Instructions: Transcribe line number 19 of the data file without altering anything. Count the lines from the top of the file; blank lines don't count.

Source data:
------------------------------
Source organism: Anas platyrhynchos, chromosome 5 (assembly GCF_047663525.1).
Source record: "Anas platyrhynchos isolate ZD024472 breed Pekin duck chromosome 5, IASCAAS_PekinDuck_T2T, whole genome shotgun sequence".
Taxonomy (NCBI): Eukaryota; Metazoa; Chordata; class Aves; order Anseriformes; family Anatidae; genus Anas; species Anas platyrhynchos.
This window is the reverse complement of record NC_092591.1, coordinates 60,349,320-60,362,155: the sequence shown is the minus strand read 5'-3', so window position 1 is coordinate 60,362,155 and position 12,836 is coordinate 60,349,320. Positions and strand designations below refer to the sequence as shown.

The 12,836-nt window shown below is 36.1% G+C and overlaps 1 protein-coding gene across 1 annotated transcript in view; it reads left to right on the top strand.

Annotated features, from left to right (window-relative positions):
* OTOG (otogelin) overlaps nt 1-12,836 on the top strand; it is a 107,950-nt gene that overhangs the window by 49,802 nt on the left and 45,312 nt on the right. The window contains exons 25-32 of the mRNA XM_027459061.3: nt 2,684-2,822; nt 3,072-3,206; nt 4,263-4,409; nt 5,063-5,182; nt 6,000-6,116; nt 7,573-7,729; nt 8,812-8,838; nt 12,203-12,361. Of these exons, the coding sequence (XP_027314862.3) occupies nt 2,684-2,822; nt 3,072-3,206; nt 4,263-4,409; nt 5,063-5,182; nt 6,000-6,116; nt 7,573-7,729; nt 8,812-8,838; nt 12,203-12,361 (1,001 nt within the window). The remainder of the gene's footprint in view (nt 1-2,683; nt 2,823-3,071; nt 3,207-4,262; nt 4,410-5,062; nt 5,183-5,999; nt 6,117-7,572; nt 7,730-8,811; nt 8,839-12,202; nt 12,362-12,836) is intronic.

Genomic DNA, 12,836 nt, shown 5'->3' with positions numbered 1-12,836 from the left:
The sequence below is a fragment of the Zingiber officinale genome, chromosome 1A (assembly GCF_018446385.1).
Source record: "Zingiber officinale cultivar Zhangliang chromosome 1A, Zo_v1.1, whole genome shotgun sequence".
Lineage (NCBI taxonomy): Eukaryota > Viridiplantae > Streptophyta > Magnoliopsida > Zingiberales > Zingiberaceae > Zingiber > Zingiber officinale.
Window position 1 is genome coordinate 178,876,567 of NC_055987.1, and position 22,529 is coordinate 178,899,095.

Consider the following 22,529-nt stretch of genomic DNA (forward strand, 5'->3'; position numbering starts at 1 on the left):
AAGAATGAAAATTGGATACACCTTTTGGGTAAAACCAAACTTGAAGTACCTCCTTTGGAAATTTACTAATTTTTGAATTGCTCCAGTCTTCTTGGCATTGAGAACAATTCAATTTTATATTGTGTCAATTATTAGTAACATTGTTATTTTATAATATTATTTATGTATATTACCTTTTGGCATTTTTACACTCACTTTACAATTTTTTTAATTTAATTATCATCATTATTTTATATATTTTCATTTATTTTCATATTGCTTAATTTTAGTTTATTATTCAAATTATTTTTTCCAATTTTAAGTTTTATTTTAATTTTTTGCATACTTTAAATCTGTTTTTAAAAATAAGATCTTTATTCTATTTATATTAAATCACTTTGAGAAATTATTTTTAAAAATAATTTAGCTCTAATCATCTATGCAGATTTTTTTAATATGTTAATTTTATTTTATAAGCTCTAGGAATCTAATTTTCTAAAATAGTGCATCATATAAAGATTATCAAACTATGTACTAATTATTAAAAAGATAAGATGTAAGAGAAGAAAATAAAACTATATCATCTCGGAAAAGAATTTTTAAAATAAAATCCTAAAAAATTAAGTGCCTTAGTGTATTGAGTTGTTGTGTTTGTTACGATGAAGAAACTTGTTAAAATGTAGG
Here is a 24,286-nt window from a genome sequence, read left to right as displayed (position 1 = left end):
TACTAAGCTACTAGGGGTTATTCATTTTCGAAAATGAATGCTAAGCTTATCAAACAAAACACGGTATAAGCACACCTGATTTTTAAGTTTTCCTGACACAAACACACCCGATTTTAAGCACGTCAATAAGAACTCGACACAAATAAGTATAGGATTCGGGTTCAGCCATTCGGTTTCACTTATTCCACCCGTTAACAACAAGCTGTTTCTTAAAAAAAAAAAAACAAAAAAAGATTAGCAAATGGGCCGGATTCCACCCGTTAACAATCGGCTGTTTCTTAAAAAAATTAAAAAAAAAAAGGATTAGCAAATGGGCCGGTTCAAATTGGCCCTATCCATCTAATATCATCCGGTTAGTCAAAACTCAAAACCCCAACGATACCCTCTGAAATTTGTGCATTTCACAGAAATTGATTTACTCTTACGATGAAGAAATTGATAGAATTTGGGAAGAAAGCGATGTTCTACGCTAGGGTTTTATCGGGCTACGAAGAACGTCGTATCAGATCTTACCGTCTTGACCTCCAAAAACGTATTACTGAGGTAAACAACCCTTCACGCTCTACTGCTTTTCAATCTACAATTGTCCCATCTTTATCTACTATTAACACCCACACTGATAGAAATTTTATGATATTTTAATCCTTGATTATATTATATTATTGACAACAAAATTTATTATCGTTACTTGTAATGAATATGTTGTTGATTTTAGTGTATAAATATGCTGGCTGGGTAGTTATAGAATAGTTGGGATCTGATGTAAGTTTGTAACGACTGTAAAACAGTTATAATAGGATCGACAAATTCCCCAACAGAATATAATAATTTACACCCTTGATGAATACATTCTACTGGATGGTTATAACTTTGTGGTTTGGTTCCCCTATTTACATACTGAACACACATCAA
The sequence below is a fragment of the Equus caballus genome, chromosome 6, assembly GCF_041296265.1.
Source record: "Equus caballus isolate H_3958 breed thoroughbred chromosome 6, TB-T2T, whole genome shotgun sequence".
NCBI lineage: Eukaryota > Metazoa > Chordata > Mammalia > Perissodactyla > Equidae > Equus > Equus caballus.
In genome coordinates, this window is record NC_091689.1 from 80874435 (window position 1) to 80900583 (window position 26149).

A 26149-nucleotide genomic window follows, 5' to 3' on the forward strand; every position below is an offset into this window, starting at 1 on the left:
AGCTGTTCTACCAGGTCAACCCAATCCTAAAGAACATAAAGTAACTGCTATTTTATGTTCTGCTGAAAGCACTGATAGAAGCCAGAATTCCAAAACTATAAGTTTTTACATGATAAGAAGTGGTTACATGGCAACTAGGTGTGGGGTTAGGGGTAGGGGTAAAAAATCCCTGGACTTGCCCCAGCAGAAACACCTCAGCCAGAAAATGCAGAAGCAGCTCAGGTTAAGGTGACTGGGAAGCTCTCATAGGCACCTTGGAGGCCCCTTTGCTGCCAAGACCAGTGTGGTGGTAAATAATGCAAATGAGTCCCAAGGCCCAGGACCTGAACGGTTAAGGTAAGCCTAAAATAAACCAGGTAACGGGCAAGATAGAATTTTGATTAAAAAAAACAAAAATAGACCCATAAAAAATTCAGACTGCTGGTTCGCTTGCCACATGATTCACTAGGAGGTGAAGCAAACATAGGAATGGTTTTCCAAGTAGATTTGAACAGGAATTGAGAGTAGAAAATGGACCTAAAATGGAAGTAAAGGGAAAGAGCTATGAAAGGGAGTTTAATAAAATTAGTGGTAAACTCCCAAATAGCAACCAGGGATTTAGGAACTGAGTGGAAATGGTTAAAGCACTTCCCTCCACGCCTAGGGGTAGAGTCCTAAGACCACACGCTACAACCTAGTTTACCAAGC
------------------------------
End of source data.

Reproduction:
NCBI lineage: Eukaryota > Metazoa > Chordata > Mammalia > Perissodactyla > Equidae > Equus > Equus caballus.